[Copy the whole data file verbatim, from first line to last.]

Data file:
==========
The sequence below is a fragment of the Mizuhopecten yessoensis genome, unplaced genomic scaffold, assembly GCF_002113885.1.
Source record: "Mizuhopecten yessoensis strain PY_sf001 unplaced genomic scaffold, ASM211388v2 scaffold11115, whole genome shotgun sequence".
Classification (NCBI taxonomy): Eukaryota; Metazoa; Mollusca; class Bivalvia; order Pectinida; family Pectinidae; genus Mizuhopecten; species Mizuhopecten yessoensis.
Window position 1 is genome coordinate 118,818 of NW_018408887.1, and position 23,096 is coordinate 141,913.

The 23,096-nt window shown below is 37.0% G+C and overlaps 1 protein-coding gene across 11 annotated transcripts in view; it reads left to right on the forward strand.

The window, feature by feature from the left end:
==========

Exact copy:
The sequence below is a fragment of the Mizuhopecten yessoensis genome, unplaced genomic scaffold, assembly GCF_002113885.1.
Source record: "Mizuhopecten yessoensis strain PY_sf001 unplaced genomic scaffold, ASM211388v2 scaffold11115, whole genome shotgun sequence".
Classification (NCBI taxonomy): Eukaryota; Metazoa; Mollusca; class Bivalvia; order Pectinida; family Pectinidae; genus Mizuhopecten; species Mizuhopecten yessoensis.
Window position 1 is genome coordinate 118,818 of NW_018408887.1, and position 23,096 is coordinate 141,913.

The 23,096-nt window shown below is 37.0% G+C and overlaps 1 protein-coding gene across 11 annotated transcripts in view; it reads left to right on the forward strand.

The window, feature by feature from the left end: